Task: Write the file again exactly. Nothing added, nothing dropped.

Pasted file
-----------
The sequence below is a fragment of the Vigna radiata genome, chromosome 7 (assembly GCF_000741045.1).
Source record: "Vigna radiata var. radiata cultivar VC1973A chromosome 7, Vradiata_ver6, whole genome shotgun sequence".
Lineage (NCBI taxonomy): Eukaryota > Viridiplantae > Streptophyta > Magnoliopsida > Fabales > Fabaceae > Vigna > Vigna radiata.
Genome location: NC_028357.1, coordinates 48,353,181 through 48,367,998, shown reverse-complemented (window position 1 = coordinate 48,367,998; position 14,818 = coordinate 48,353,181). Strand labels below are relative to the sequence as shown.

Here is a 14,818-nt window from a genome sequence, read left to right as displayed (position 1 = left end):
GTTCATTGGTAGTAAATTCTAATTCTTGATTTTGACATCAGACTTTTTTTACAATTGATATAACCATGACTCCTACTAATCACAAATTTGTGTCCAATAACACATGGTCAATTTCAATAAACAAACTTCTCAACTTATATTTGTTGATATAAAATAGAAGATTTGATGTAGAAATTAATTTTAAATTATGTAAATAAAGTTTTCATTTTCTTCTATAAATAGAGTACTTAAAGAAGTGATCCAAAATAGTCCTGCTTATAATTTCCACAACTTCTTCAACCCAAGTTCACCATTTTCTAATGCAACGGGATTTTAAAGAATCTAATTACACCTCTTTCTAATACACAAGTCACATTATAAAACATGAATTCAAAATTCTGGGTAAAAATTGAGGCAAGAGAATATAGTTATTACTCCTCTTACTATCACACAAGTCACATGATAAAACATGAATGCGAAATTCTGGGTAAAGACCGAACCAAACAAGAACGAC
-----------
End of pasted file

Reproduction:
The sequence below is a fragment of the Vigna radiata genome, chromosome 7 (assembly GCF_000741045.1).
Source record: "Vigna radiata var. radiata cultivar VC1973A chromosome 7, Vradiata_ver6, whole genome shotgun sequence".
Lineage (NCBI taxonomy): Eukaryota > Viridiplantae > Streptophyta > Magnoliopsida > Fabales > Fabaceae > Vigna > Vigna radiata.
Genome location: NC_028357.1, coordinates 48,353,181 through 48,367,998, shown reverse-complemented (window position 1 = coordinate 48,367,998; position 14,818 = coordinate 48,353,181). Strand labels below are relative to the sequence as shown.

Here is a 14,818-nt window from a genome sequence, read left to right as displayed (position 1 = left end):
GTTCATTGGTAGTAAATTCTAATTCTTGATTTTGACATCAGACTTTTTTTACAATTGATATAACCATGACTCCTACTAATCACAAATTTGTGTCCAATAACACATGGTCAATTTCAATAAACAAACTTCTCAACTTATATTTGTTGATATAAAATAGAAGATTTGATGTAGAAATTAATTTTAAATTATGTAAATAAAGTTTTCATTTTCTTCTATAAATAGAGTACTTAAAGAAGTGATCCAAAATAGTCCTGCTTATAATTTCCACAACTTCTTCAACCCAAGTTCACCATTTTCTAATGCAACGGGATTTTAAAGAATCTAATTACACCTCTTTCTAATACACAAGTCACATTATAAAACATGAATTCAAAATTCTGGGTAAAAATTGAGGCAAGAGAATATAGTTATTACTCCTCTTACTATCACACAAGTCACATGATAAAACATGAATGCGAAATTCTGGGTAAAGACCGAACCAAACAAGAACGAC